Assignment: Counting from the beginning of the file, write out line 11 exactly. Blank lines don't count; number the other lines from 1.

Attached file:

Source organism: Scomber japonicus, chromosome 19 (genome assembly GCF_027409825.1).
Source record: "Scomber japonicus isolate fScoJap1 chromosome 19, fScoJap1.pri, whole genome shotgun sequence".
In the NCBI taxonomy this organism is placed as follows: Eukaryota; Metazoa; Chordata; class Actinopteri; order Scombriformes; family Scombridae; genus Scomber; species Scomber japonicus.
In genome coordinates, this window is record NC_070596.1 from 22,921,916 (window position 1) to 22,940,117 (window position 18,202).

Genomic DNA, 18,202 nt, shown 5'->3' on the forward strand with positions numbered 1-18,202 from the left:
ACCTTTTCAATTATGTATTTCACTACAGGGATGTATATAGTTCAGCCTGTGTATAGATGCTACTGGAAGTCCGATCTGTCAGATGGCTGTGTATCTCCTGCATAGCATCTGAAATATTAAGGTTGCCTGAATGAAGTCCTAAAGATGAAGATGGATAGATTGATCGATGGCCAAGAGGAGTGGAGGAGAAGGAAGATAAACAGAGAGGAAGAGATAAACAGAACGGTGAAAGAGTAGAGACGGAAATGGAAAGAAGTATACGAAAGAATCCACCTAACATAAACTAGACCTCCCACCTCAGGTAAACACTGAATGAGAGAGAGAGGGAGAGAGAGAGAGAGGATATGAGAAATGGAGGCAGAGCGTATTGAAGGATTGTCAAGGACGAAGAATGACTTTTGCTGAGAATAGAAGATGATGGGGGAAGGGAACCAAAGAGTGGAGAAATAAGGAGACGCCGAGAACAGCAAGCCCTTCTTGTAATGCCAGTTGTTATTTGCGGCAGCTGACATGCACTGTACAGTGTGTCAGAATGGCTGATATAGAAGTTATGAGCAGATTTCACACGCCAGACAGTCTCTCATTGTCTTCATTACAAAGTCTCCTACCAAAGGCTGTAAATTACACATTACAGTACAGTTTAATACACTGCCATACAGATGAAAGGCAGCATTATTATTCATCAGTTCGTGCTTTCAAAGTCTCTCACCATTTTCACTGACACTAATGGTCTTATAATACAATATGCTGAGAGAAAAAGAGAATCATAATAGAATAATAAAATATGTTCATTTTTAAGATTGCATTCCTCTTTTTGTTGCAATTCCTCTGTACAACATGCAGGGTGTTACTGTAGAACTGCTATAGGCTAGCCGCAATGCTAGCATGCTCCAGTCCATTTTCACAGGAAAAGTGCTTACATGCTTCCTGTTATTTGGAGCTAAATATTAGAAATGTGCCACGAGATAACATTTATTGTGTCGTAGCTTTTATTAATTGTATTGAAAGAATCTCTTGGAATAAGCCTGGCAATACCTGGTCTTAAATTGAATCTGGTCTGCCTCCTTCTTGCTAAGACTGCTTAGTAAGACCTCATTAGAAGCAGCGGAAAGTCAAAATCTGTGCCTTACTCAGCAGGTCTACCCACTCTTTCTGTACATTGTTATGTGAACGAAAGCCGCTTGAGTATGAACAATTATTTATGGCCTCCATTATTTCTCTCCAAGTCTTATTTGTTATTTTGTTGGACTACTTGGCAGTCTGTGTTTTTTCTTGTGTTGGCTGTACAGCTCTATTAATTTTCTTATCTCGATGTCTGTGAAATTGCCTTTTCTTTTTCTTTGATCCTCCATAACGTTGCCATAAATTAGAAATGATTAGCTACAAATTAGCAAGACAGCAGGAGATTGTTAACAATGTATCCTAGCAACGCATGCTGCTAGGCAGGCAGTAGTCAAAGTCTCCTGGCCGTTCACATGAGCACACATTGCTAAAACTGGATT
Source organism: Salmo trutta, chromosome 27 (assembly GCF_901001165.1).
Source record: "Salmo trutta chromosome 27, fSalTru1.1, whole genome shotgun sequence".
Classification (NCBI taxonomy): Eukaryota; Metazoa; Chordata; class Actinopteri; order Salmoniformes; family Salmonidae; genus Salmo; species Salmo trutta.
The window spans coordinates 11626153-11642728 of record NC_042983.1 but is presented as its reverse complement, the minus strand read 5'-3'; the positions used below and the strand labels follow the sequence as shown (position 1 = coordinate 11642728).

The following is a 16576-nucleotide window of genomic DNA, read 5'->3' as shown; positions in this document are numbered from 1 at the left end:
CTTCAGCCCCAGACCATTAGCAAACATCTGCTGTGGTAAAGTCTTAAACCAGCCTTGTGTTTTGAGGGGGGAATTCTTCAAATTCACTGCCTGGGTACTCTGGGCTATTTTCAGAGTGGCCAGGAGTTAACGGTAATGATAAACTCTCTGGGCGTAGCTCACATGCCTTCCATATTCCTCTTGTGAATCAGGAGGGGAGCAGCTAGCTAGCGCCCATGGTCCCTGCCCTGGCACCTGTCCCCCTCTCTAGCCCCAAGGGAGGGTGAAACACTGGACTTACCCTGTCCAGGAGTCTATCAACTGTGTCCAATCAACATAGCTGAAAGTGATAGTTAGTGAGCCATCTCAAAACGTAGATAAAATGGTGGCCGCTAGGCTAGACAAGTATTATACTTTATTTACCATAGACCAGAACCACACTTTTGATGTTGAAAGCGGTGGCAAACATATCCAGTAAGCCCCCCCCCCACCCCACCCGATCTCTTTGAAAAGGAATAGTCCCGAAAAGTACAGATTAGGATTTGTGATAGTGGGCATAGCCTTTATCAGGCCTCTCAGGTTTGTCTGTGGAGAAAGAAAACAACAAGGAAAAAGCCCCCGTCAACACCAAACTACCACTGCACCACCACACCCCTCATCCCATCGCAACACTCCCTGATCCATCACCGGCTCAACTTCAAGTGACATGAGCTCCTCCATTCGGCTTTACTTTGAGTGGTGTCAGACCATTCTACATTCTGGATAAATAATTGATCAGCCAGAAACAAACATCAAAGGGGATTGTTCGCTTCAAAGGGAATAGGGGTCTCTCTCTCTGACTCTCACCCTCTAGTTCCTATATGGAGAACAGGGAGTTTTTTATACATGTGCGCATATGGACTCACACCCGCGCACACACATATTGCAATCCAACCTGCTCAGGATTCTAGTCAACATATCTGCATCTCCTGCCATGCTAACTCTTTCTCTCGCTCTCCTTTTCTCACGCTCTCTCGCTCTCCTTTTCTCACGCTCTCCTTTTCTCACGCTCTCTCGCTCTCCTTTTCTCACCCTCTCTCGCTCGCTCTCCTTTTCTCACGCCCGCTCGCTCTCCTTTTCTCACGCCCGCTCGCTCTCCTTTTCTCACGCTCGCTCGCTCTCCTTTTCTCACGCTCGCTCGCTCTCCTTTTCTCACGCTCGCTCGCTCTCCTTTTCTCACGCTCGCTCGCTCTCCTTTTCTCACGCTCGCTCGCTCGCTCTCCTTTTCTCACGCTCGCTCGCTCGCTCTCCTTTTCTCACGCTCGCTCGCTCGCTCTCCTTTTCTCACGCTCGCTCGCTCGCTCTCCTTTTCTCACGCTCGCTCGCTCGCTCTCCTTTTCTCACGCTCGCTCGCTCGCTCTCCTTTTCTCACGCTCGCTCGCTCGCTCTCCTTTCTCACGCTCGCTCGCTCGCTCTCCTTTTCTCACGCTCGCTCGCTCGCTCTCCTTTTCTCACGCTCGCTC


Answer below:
The following is a 16576-nucleotide window of genomic DNA, read 5'->3' as shown; positions in this document are numbered from 1 at the left end: